These scams have moved to Asia, where groups of young locals will approach tourists with scratch tickets. When scratched, the unsuspecting visitors “win” a prize or holiday package… if they sit through a hard-sell sales pitch.
If they do get the timeshare, customers are often locked into contracts that are incredibly hard to break and they pay huge annual maintenance costs even if they don’t ever visit.
Now there is a new double-dip scam where companies guarantee to get the customer out of the timeshare agreement for a small fee of a few hundred dollars. Then when once the money is handed over, the very official sounding company disappears off the face of the earth.
3. Credit Card Number Scams
These take many forms, but when you’re on vacation perhaps the most common is the fake wakeup call. This is where someone will call pretending to be from the front desk, asking for your credit card details and more of your personal information. Another common method is the card skimmers at ATMs that not only get your number, but your PIN, too.
Always look around for people watching you type in your PIN or trying to help you with the ATM. The only thing they’re trying to help you with is expediting the loss of money from your wallet.
2. Bird Poop Scam
Common throughout the world, as well as Asia, be on the lookout for the bird poop people. Visitors will be walking around, checking out the sites of a new city, when all of a sudden a “bird” will empty its bowels upon them. It turns out in many cases, this is really just a scammer behind you squeezing goo onto your head and backpack. The bird poo is probably just mustard and food coloring but it looks real enough.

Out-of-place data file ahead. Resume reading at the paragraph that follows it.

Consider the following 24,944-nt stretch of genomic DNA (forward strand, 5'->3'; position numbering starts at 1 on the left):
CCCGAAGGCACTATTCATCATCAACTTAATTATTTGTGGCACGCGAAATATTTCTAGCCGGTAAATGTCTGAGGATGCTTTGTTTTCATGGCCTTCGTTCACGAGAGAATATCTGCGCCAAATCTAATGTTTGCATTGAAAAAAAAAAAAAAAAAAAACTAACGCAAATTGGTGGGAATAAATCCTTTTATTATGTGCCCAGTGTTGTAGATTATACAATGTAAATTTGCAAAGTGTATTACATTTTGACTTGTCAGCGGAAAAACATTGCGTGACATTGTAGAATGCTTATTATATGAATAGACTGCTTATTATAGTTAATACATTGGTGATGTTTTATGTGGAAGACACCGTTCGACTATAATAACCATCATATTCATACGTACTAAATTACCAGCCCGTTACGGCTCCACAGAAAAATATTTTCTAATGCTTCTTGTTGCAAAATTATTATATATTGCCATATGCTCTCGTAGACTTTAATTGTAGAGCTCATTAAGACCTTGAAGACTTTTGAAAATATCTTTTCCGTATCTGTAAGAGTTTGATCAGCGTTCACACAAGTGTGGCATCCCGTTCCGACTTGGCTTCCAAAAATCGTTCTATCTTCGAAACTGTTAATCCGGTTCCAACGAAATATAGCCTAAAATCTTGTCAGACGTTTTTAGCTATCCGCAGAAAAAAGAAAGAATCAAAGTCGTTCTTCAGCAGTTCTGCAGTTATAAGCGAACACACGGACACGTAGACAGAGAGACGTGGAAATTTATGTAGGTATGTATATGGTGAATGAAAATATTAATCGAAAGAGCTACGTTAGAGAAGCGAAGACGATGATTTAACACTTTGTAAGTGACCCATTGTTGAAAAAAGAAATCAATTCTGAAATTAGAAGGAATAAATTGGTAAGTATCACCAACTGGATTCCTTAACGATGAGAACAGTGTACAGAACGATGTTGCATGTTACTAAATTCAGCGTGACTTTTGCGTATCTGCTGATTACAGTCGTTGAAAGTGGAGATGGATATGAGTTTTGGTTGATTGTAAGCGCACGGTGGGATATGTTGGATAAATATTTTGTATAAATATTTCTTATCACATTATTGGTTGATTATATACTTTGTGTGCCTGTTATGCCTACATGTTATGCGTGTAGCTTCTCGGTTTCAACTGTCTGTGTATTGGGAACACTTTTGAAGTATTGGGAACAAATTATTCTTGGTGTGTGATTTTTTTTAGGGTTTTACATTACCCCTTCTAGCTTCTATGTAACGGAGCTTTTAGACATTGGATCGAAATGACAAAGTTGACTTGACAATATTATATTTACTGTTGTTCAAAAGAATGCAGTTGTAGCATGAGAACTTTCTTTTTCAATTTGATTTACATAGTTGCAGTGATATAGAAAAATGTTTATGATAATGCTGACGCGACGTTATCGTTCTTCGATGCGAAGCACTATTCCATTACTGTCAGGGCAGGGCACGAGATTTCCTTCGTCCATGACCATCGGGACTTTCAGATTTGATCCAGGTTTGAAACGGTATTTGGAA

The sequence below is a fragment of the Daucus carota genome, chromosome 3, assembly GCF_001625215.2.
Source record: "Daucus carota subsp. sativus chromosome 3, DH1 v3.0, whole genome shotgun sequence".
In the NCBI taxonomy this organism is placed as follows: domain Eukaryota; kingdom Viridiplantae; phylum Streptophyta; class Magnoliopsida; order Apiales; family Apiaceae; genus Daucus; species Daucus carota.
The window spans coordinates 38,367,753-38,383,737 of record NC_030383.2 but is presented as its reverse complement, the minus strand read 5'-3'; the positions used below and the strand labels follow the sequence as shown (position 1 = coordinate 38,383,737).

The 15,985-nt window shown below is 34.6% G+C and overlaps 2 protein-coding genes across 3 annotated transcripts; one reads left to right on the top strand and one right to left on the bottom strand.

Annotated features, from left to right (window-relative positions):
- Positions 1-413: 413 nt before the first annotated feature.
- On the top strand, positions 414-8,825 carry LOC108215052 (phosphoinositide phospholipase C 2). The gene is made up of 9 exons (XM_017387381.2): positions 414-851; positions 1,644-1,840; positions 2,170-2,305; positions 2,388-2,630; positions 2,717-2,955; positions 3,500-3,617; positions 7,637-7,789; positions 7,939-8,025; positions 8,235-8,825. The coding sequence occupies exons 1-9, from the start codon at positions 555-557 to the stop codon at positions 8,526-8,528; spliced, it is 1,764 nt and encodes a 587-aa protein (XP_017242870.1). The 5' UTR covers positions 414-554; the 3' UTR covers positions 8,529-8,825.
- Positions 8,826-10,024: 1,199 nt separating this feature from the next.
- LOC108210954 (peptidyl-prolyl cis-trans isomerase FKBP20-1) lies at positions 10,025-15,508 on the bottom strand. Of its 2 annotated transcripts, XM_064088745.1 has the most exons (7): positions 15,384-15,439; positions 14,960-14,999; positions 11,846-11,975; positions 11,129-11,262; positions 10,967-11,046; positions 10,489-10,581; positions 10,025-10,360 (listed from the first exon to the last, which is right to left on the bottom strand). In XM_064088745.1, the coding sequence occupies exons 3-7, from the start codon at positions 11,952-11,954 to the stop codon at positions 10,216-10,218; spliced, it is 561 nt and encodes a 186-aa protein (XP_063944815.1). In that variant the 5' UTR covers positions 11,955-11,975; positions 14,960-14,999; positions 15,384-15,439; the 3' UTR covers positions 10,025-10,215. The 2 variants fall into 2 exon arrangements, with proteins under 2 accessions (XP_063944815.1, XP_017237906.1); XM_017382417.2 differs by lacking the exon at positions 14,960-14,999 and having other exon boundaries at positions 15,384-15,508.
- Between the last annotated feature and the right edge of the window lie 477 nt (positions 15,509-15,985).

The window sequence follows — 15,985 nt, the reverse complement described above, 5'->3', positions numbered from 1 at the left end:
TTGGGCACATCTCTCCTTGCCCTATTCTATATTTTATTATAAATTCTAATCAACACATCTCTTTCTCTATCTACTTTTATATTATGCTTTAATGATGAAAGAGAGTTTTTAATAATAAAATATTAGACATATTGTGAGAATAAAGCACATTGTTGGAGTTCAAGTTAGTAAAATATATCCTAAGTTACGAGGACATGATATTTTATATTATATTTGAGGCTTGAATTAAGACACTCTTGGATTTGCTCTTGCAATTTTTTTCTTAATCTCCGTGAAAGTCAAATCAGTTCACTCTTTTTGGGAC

Embarrassed at the sudden presence of the poo, tourists will gladly welcome friendly locals that magically appear with moist toilettes or a water bottle to clean the poo off. While the visitors are focused on the poo, the helpful locals will help themselves to whatever they can pickpocket from your person.
1. Orphanage Scams
Recently it has become common to integrate more socially responsible activities into trip itineraries. Instead of days of drinking on the beach, people are opting for a trip to support a local arts program or conservation effort. In this vein, an entire industry for visiting orphanages has been created. On the surface it seems like a good idea; the children get to experience adult figures in their life while at the same time experiencing different cultures. The money the tourists pay or donate helps cover the children’s cost of living.
As the orphanage industrial complex evolved it morphed into basically a zoo for children or a cat cafe for babies. Instead of the local community adopting the children into their families, the orphans are forced to stay in the orphanage, and some aren’t even orphans. Instead, they are kept there for the sole purpose of attracting more paying tourists. This creates a cycle of exploitation that would horrify the foreign visitors if they knew about it. Also, while it feels good to hug a child and walk away, the rotating door of loving strangers can actually harm the vulnerable children’s developing mind.